Determining the correct classification of a medical device is necessary to choose the appropriate U.S. Food and Drug Administration (FDA) regulatory strategy. Failure to do so in the early stages of device development can have dire consequences on your budget and the time it takes to bring the device to market.
Sterling can help.
Medical devices in the U.S. are regulated based on a numeric FDA classification system evaluating the level of risk posed by the product and the level of control needed to ensure adequate safety. These classes are:
Class I: Class I medical devices are subject to the FDA’s general controls which are “sufficient to provide reasonable assurance of the safety and effectiveness of the device.” The General Controls apply to all medical devices. They include provisions that relate to:
- Device registration and listing
- Premarket notification (510(k)) (for a limited number of class I devices)
- Notification and repair, replacement, or refund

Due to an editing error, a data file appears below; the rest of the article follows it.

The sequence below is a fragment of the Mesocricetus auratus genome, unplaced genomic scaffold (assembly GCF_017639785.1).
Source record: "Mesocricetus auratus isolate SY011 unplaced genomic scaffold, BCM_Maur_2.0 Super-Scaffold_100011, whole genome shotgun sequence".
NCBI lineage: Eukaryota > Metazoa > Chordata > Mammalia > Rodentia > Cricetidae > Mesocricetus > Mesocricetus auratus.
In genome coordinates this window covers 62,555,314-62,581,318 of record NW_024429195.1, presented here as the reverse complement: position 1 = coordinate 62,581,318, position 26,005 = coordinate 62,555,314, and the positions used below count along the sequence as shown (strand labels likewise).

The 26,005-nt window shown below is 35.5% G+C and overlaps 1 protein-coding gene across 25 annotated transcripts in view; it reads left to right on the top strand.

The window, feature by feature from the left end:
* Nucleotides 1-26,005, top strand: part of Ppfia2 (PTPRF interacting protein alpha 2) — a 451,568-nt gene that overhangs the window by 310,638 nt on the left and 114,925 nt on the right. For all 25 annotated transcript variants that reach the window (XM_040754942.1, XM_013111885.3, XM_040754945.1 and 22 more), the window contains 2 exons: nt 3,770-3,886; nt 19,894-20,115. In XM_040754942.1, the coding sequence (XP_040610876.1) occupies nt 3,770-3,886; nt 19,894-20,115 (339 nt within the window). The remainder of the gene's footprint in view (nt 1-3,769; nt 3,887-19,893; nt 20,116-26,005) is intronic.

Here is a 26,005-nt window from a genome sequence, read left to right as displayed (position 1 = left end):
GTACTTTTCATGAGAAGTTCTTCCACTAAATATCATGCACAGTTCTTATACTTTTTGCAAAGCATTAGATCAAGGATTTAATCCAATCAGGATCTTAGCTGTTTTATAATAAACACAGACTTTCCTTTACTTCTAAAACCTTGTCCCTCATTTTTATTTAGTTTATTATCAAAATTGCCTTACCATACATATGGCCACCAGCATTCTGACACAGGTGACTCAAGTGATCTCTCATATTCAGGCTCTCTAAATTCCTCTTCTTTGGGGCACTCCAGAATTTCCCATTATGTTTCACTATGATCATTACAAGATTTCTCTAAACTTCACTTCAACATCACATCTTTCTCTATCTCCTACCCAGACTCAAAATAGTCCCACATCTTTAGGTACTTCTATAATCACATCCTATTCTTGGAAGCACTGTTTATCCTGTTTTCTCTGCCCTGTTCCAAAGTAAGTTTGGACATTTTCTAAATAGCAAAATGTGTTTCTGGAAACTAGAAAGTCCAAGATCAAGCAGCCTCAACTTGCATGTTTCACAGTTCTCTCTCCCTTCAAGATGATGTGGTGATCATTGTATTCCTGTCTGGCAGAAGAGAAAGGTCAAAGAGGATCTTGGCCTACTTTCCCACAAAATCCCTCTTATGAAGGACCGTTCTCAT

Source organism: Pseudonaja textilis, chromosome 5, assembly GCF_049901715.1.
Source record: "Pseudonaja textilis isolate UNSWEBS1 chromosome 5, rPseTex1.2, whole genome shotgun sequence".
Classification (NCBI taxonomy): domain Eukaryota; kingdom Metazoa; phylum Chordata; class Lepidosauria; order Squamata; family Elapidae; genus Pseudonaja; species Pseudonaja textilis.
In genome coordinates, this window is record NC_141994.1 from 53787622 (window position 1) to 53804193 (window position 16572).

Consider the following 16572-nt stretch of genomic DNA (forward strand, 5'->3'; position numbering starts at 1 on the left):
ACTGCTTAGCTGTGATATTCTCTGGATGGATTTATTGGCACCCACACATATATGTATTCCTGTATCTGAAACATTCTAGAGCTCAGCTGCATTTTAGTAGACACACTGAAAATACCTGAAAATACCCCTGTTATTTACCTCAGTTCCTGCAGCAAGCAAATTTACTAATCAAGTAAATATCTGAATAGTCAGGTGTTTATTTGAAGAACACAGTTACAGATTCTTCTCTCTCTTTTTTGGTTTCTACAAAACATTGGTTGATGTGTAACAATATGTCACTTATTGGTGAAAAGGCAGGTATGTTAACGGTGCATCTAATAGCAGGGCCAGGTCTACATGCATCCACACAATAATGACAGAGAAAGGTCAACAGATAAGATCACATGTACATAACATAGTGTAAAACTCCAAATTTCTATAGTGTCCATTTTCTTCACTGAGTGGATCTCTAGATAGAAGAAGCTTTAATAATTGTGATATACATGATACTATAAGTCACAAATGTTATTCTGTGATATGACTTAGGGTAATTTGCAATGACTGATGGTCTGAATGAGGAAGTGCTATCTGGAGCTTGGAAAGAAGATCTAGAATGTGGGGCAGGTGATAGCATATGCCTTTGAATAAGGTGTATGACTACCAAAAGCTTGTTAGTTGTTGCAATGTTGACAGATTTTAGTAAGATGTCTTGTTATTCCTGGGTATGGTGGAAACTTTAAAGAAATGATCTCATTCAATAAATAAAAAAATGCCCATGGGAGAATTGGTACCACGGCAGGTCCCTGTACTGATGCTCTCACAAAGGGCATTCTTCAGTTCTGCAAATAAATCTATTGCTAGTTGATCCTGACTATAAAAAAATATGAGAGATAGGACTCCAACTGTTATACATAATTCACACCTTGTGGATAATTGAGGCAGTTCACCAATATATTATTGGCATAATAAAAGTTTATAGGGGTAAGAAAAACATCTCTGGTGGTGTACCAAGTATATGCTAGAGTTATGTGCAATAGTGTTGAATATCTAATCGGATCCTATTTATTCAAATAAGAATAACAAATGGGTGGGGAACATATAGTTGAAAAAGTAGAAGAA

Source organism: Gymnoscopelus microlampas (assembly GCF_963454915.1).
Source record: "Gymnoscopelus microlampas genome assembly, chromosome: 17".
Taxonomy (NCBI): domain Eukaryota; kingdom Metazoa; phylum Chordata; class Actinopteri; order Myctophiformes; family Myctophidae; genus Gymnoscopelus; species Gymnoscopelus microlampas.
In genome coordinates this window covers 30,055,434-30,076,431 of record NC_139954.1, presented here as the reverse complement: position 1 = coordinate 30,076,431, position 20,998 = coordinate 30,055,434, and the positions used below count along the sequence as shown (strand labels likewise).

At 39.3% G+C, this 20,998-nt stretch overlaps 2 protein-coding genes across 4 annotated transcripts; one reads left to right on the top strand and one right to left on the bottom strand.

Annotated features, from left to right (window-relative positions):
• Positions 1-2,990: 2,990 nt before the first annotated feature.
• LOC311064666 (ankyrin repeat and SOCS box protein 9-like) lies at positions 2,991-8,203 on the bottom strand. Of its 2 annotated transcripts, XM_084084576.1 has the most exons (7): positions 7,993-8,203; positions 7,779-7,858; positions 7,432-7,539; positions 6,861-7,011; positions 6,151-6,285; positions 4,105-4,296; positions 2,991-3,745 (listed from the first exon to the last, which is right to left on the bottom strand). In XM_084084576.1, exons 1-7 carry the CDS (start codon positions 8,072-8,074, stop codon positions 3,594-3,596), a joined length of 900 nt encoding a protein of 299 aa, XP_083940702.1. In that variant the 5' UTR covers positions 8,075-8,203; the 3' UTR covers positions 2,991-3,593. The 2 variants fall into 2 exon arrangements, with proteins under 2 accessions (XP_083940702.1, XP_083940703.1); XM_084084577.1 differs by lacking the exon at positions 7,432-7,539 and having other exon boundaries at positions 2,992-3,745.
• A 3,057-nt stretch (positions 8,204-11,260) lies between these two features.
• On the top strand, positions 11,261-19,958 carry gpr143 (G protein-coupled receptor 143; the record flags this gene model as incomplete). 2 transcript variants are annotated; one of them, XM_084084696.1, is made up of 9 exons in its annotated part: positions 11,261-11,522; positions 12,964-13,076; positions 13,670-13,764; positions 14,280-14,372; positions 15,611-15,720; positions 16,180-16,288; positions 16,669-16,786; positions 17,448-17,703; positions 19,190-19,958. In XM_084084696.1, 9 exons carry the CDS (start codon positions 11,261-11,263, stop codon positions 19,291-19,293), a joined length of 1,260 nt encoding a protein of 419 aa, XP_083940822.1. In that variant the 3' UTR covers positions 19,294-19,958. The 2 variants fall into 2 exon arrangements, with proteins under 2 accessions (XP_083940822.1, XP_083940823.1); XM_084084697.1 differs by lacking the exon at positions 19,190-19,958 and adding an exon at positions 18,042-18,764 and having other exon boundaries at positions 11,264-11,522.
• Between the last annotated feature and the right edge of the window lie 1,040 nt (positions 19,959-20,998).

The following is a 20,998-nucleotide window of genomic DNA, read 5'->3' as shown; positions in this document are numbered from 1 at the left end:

- Records and reports
- Banned devices
- Good manufacturing practices (unless exempt)
Class II: Class II devices are intermediate-risk devices for which general controls are often not sufficient to ensure safety and effectiveness. With few exemptions, these devices must meet general controls as well as special controls, which include:
- Performance standards
- Post-market surveillance
- Patient registries
- Guidances and guidelines
- And other appropriate actions
Class III: Class III medical devices includes those with the greatest risk. The Class III classification of medical devices follows rigorous controls, most of which require a Premarket Approval (PMA) submission. These devices fall under one of three categories:
- Used in supporting or sustaining human life
- Of substantial importance in preventing impairment of human health
- Present a potential unreasonable risk of illness or injury
For a deeper look at the difference between a Class I and Class II medical device, how to classify a Class III medical device, and other industry insight, please check out our blog.